It’s always funny to read about the discovery of “new dinosaurs.” It’s like when the original incarnation of Spinal Tap then called “The Originals” found out there was another band called “The Originals,” and so they had to change their name to “The New Originals.” (Which is a much better names, really.) Anyway, a new, or at least, heretofore undiscovered, type of dinosaur has indeed been found in Utah.
Scientists have named it Kosmocerotops. It’s a close relative of the Triceratops, the famous rhinoceros-like plant-eater that has the big, armor-plated head with three horns. (“Cerotops” is Greek for “horned face.”) But the Kosmocerotops, which lived around the Great Salt Lake 68 to 99 million years ago, didn’t have just three horns. It had fifteen horns! A horn on the nose, a horn over each eyes, on the tips of its cheek bones, and ten more spreading across the top of its fan-like frill. More horns than any other dinosaur known to man. As the BBC reports, “it is the most ornate-headed dinosaur discovered to date.”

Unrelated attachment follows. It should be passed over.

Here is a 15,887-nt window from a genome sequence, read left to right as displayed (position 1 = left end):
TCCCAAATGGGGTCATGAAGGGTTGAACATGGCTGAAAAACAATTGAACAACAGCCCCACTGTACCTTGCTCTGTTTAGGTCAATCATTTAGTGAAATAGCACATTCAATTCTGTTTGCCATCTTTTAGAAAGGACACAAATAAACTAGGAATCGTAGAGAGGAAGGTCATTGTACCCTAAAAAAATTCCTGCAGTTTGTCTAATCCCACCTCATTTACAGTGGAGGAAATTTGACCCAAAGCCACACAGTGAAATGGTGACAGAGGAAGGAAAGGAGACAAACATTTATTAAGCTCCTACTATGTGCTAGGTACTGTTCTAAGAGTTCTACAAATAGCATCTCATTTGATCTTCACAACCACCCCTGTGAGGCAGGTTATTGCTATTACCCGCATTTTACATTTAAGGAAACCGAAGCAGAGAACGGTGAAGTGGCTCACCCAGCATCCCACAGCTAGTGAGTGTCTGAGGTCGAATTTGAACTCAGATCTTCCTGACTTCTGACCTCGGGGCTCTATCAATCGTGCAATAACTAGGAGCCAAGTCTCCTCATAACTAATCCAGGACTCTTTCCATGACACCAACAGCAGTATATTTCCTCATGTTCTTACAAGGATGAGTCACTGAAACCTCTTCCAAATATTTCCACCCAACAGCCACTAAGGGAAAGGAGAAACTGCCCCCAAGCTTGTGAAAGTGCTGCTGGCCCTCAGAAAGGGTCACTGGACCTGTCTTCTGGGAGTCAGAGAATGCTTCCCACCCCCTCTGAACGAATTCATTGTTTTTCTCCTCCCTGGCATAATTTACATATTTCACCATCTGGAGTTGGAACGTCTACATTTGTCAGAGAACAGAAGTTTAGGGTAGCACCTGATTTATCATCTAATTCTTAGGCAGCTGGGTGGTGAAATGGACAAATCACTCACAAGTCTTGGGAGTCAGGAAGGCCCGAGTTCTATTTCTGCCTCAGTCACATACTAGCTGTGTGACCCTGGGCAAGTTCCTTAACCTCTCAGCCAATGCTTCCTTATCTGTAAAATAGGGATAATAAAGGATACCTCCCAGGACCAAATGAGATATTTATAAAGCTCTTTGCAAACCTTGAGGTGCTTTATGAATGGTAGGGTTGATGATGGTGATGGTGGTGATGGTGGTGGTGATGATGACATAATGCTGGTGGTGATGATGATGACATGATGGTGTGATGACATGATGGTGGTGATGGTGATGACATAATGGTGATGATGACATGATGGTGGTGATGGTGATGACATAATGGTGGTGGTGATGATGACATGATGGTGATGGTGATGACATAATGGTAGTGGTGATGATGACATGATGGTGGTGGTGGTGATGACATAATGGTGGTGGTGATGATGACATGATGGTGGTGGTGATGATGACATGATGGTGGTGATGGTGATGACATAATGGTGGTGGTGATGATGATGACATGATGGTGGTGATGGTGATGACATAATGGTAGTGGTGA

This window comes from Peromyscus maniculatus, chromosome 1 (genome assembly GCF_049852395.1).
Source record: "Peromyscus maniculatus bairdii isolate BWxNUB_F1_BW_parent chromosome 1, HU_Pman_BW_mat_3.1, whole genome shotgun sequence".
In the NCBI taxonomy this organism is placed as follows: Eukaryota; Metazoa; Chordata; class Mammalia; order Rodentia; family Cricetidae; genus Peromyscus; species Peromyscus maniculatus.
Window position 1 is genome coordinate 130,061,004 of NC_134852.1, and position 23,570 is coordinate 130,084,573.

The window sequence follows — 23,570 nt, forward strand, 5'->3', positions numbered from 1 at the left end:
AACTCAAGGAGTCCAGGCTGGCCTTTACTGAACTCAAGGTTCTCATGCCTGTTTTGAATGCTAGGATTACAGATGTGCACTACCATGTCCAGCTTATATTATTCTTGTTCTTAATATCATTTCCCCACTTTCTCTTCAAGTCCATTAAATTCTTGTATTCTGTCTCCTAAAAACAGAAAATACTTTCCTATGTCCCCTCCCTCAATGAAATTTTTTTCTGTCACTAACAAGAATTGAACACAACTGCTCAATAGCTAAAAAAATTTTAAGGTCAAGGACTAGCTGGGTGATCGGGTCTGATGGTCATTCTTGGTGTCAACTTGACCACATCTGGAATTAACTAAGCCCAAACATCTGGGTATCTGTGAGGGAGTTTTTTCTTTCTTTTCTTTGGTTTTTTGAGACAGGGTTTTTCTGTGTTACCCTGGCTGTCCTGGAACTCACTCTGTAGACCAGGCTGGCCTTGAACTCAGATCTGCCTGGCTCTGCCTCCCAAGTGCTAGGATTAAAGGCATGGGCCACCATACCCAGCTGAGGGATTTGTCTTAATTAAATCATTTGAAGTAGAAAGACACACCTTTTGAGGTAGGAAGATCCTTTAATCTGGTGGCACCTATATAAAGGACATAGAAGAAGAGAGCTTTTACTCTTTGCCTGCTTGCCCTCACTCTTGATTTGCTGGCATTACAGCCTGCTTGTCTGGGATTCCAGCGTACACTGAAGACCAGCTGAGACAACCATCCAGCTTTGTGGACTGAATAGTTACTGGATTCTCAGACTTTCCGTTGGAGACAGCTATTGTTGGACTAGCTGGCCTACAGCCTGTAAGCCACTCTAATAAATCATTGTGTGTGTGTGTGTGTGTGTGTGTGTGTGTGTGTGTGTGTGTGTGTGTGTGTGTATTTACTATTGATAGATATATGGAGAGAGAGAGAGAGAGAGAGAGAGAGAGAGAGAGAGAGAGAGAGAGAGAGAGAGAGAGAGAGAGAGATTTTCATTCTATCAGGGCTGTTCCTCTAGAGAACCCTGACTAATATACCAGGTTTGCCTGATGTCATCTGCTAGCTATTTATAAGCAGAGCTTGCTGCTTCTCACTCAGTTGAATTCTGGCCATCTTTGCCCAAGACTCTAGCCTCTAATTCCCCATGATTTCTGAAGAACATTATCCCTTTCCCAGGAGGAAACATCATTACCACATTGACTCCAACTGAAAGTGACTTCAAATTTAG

And, as only befitting all the dumb jokes that come to mind with the discovery of the horniest dinosaur of all time, these horns were made for love, not war. (At least not serious, mortal war.) “Most of these bizarre features would have made lousy weapons to fend off predators,” Said Scott Sampson from the Utah Museum of Natural History, who led a team of paleontologists in studying the unearthed fossils. “It’s far more likely that they were used to intimidate or do battle with rivals of the same sex, as well as to attract individuals of the opposite sex.”
So all those horns could be seen as almost like a male peacock’s feather display. Or a large bouquet of curved, bony flowers. That’s so nice.